what it does provide vengeance. And there is some justice to that
Meh. The justice system isn't supposed to be about vengeance. And if it was, a quick painless death ain't how you do it. Letting the victim's friends and family skin the fucker alive is how you do it. The death penalty is just life in prison plus "yeah, we're really really sure". Except we're never "really really sure", so...
 

evernoob

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It’s not a deterrent. I doubt you could find a single criminal ever thought that far ahead. Hell, most don’t plan on getting caught at all.

what it does provide vengeance. And there is some justice to that

The cops are right about it being a negotiating tool, though.

Doesn't matter though. It's permanent and can't be reversed.
 

Will12785

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I agree some shitty things happened in the past, and death row inmates should have a right to DNA testing regardless of appeals when death penalty has been sentenced. I would go so far if an individual officers or district attorneys were found fabricating evidence, or purposely withholding evidence to get the fraudulent conviction, he should trade places with the wrongly accused.

BUT how many have we lost in Friendly Fire incidences in war and law enforcement encounters?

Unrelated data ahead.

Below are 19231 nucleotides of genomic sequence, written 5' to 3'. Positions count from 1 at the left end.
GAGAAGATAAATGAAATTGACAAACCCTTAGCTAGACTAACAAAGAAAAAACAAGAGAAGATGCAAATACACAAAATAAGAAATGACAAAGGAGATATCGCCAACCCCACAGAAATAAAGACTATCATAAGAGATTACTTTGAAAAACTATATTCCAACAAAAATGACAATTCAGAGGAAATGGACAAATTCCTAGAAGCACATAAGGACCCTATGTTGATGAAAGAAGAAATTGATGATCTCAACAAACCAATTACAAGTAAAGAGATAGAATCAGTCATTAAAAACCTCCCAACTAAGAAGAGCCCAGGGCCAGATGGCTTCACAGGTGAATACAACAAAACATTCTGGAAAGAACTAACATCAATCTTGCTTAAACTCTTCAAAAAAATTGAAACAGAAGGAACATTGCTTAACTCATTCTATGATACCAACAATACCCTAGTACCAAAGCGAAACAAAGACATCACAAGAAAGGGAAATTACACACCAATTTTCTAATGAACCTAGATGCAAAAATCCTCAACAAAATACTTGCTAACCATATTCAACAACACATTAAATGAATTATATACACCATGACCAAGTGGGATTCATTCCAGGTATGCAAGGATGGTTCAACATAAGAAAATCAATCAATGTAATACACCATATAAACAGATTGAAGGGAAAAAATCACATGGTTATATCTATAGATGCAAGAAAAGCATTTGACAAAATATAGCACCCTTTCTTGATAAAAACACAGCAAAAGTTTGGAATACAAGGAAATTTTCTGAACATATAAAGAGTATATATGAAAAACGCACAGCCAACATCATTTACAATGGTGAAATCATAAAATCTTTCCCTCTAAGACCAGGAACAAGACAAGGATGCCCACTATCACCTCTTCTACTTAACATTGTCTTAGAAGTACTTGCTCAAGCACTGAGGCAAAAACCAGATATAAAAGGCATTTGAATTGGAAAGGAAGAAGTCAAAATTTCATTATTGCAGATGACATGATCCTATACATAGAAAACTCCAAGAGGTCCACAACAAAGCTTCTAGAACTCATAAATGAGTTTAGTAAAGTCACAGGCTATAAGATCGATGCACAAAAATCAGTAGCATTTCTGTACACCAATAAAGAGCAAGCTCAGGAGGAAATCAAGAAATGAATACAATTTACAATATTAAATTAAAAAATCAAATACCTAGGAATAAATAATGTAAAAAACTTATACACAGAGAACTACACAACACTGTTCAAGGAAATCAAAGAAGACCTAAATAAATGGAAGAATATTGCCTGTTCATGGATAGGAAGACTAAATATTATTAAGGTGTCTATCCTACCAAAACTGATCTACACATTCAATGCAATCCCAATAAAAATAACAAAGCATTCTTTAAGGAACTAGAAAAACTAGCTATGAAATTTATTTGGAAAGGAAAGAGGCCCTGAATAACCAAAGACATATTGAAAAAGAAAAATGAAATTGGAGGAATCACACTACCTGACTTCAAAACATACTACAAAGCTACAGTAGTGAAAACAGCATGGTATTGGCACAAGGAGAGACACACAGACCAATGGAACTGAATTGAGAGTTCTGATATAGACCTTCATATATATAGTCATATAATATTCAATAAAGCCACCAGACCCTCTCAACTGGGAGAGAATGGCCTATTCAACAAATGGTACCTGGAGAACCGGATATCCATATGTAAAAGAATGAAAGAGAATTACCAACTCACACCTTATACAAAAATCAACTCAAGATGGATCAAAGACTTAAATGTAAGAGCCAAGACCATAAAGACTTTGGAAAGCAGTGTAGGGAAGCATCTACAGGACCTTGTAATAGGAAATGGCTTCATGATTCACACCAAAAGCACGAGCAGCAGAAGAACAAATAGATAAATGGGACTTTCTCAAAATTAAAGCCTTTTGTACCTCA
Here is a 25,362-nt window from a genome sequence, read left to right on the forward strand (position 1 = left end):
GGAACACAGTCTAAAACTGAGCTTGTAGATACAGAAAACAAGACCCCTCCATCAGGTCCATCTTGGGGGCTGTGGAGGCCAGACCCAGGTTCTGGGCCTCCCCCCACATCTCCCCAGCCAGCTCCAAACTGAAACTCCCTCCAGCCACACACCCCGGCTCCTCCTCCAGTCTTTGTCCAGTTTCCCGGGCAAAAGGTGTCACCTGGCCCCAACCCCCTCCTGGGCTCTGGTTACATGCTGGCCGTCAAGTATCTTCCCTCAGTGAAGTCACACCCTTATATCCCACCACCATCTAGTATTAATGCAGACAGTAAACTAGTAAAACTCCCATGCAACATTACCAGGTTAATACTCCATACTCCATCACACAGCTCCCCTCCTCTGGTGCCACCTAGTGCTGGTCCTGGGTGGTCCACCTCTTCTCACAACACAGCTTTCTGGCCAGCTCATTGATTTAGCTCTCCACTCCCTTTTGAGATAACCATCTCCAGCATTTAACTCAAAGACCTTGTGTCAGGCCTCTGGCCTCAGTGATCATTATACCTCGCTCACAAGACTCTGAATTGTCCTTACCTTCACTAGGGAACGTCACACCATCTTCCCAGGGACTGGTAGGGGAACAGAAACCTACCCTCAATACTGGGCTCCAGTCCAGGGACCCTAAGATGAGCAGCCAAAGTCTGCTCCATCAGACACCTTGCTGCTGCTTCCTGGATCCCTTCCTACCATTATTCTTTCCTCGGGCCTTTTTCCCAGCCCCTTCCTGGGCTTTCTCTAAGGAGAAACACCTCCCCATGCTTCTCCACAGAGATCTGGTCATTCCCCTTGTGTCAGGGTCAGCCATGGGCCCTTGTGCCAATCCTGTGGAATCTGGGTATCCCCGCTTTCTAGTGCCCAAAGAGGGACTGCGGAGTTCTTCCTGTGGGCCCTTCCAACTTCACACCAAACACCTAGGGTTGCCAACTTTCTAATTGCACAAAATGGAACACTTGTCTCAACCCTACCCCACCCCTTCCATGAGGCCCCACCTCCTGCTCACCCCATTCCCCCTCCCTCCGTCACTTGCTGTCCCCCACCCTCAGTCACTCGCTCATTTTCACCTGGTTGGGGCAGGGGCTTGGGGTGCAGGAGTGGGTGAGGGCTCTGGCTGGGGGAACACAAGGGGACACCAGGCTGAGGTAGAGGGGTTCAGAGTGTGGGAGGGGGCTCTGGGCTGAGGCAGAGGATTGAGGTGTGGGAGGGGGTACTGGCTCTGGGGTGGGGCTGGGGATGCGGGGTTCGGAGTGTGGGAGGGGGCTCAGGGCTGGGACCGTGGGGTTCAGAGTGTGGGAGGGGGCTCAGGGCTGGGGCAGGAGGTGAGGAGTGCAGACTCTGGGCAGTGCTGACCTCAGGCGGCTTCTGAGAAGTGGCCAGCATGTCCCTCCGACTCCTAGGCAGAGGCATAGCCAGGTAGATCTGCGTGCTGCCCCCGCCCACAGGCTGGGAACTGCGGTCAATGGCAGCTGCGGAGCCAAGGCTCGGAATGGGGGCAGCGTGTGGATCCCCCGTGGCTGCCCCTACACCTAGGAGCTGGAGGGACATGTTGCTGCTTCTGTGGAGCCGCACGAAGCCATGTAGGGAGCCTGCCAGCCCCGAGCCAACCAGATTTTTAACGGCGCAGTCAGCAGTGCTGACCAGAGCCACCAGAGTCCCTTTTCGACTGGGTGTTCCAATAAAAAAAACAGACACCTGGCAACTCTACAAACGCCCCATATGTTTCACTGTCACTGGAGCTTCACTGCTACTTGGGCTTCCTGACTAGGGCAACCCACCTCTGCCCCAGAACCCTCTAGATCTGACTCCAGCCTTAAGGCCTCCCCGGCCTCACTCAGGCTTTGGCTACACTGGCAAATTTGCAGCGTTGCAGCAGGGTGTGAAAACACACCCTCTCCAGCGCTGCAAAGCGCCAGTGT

We don't disband our military, or police departments. people are rioting in the streets right now for this very thing

I don't discount the fact tat people have been wrongly executed, but I do (maybe niavley) believe it is an extremely rare event.

"It better 10 guilty men go free, than one innocent man be imprisoned."

- Lord William Blakeney
 

TRINDU

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With the proliferation of convictions being overturned by DNA evidence or discovery of government corruption, I have an issue with capital punishment. It's permanent, and the state has screwed it up too many times.

Is there a case where capital punishment was overturned by DNA?
 

grumpy356

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"It better 10 guilty men go free, than one innocent man be imprisoned."

- Lord William Blakeney

Is it? Or do we put too much value on the human life?

i go back & forth.

The world is a evil, cruel place, in nature & in society.
 

Will12785

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Is it? Or do we put too much value on the human life?

i go back & forth.

The world is a evil, cruel place, in nature & in society.

I think it is. I agree we put too much value on human life, but I don't think that's where we need to save a buck.